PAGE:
Crying Wolf at Work – The Danger of False Deadlines


Jared Sanberg has an excellent article on the dangers of false deadlines.

In many offices, setting false deadlines has became as chronic as breaking them.

Molecular biologist Christine Martens has had more than her share of deadlines set to an artificially early date. One of her former bosses set a do-or-die deadline of Thursday afternoon for a research summary report. After she met the deadline, she discovered he had taken off both Friday and the following Monday. "Nobody took his deadlines seriously after that," she says.

Another boss, anticipating lateness, routinely moved all deadlines up. "If there are no consequences to being late — because you aren't really late, because the deadline wasn't real — you'll be late again next time," Ms. Martens says. Making matters worse, that boss made everyone use project timeline software, a graphical representation of a project's progress. Ms. Martens updated it weekly but says, "Wasting time on timeline software didn't seem very productive to me, especially if all I had to do was move the little bars around to be in compliance again."

I have fought this problem at every place I've worked. What I've learned is that consequences have to be real, or people ignore them.

  • “False” and phony anything (deadlines, quotas, consequences, attaboys from headquarters) doesn’t ever work in business. It all goes back to those with a “carrot and the stick” mindset. They think everyone is a jackass.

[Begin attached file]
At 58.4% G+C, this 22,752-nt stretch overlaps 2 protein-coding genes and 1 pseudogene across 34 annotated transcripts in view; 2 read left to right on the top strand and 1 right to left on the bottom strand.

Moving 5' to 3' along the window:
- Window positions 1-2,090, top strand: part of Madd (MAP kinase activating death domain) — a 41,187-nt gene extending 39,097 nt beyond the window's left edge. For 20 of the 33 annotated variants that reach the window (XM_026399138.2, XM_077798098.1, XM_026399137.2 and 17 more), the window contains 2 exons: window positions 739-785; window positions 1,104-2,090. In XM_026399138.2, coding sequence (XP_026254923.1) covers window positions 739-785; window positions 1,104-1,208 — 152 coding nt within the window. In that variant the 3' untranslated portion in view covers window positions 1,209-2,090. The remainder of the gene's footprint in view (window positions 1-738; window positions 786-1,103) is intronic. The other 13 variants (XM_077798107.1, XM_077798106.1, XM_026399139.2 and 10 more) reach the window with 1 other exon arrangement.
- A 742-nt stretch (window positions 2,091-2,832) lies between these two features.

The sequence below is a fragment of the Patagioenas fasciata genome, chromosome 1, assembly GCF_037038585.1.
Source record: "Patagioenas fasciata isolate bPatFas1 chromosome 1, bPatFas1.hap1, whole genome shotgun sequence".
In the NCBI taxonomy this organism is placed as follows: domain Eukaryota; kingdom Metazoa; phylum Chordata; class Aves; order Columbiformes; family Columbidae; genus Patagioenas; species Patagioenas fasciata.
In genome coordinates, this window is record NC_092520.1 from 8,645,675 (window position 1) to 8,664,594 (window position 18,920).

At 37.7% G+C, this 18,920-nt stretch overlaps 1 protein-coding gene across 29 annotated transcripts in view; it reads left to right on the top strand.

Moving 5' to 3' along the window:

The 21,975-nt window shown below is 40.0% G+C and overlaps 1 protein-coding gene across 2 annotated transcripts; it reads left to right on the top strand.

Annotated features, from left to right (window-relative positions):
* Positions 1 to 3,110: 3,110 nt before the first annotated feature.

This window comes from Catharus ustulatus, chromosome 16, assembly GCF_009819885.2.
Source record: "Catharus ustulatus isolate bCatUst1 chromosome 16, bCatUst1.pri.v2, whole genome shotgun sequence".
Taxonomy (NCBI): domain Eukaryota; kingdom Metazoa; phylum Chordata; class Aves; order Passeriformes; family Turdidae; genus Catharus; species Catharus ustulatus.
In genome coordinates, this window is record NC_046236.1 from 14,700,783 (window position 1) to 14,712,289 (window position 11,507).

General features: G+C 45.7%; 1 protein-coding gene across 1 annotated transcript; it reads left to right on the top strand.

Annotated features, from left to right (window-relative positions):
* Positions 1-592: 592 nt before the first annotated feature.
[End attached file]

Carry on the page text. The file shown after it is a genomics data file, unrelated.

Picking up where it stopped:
• When I oversaw the creative department at a publishing house at the Executive Editor, I had two deadlines: The first served as the best date for creative to be finished so that editors. the advertising dept., and the marketing dept., could get their work done without working 18 hour days. The second was the dropdead date.

    I evaluated performance based on the first date, and pay was partially based on that evaluation. And if the first date was missed, creative took lots of heat from every other department that was now going to have to work late. Guess which date creative always made?

  • Brian Mihalic

    There is a common related management flaw – the belief that there must be a deadline for everything or it won’t ever happen. Many management systems encourage this kind of thinking. Executives who are bound by such thinking will invent false deadlines because it is the only way they know how to execute.

    The fact is some ideas – for product development, process improvement, whatever – need to wait for the right opportunity to arise. Intuitive leaders know this, and can recognize the right moment. Inventing a deadline will result either in poor timing or a missed opportunity.

    Religions have something to teach management theory in this area. Religions know how to keep ideas alive until the right moment comes along (although that works best for the religious individual, not for the congregation).